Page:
Contrary to what the infomercials suggest there is no such thing as spot reduction. Fat is lost throughout the body in a pattern dependent upon genetics, sex (hormones), and age. Overall body fat must be reduced to lose fat in any particular area. Although fat is lost or gained throughout the body it seems the first area to get fat, or the last area to become lean, is the midsection (in men and some women, especially after menopause) and hips and thighs (in women and few men). Sit-ups, crunches, leg-hip raises, leg raises, hip adduction, hip abduction, etc. will only exercise the muscles under the fat.

In other words, you can't "tone" your little bulge. You need to exercise your whole body and eat less or eat better. This will improve your whole body, which will include your little bulge. I don't know your diet, lifestyle, or current workout regimen so I can't advise on how you should specifically proceed.

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The 'abs' as most know them is one single muscle (rectus abdominis), although there are other abdominal muscles that lie beneath these. That shouldn't bother you, though the purpose of the 6-pack (actually 8-pack due to the last portion being near the pubic region) is to move the chest and pelvis towards each other (i.e. bend forward).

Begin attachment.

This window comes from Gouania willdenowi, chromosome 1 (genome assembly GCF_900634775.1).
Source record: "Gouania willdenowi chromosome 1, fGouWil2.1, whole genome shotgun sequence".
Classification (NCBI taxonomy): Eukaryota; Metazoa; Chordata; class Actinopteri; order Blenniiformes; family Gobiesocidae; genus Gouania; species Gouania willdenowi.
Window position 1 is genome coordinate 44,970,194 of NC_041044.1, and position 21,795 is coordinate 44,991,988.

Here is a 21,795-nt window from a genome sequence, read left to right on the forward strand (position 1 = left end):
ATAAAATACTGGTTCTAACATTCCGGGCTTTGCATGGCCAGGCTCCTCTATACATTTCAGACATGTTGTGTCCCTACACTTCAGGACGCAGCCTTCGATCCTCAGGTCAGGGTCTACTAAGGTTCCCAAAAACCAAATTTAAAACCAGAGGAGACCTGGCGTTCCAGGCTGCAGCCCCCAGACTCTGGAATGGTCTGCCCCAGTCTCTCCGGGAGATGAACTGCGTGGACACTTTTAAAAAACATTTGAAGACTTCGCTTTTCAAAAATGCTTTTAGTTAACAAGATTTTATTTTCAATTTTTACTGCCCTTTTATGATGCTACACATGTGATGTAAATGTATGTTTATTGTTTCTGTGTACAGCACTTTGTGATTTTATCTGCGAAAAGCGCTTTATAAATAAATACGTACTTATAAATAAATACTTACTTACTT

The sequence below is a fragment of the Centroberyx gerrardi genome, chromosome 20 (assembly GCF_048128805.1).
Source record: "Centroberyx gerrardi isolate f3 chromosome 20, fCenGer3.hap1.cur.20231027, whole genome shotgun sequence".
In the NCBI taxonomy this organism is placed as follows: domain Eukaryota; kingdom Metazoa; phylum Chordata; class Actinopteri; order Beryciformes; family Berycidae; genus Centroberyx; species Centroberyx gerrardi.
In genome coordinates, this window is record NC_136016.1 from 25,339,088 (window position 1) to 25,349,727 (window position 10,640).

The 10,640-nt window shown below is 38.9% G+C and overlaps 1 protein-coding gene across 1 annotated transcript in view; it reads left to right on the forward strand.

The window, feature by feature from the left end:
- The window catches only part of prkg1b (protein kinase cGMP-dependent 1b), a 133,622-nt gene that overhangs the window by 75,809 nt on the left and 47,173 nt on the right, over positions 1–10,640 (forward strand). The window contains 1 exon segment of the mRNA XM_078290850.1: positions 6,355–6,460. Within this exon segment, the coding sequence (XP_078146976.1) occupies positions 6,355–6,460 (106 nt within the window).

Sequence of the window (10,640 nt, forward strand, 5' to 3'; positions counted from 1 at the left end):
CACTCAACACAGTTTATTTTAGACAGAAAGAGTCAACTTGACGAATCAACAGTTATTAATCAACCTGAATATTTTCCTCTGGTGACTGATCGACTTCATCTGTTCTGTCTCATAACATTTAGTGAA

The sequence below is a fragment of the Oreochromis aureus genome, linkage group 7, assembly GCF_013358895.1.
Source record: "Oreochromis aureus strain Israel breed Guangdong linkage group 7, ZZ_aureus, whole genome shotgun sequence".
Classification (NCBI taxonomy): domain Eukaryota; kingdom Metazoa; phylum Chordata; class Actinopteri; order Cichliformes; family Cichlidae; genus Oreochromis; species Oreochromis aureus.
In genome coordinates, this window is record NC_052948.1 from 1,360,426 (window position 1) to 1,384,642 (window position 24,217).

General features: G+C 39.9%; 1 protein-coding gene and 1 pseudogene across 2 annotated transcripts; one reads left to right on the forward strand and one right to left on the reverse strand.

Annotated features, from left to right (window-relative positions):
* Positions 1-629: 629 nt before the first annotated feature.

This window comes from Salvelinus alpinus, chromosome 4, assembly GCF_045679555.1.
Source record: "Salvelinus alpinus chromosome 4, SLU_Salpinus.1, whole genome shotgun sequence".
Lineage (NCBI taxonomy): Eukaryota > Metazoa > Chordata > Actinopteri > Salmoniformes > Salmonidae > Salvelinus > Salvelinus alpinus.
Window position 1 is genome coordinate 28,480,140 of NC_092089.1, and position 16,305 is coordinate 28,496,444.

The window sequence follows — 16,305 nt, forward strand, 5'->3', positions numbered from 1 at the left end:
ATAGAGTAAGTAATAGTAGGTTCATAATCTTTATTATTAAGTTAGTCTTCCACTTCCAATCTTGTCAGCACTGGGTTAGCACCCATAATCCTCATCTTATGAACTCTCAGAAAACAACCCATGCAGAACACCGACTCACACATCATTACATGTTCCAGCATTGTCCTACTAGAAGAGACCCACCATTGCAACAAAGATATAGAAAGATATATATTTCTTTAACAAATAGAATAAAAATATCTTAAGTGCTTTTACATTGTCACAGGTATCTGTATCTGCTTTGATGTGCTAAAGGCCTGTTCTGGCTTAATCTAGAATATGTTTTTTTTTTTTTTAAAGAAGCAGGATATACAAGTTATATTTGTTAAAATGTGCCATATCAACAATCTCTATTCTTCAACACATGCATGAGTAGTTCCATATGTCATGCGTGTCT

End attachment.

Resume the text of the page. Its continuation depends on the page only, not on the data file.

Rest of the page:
Twisting does not exercise the visible abs, but any exercise will help develop at least one of the groups of abdominal muscles, visible or otherwise.

The twisting motion, and many other functions of the spine, is controlled by the back muscles rather than those at the front of the body. However, there is nothing to be lost whatever muscle groups you believe you are exercising: they all need it, and you can only do good.

To develop your '6-pack' abs, some form of bending from chest towards pelvis will work, such as sit-ups with a weight on your chest. That must be done in conjunction with a good diet containing carbohydrates to provide energy, or alternatively proteins if you want to build up your muscles.

Your metabolism will use the carbohydrate portion of the protein for energy (>glucose>ATP energy) and the amino acid portion to generate new protein and muscle tissue where the blood flows most - your abs that you are exercising. A simplistic explanation, but reasonably accurate nevertheless.

Cheers,

Pete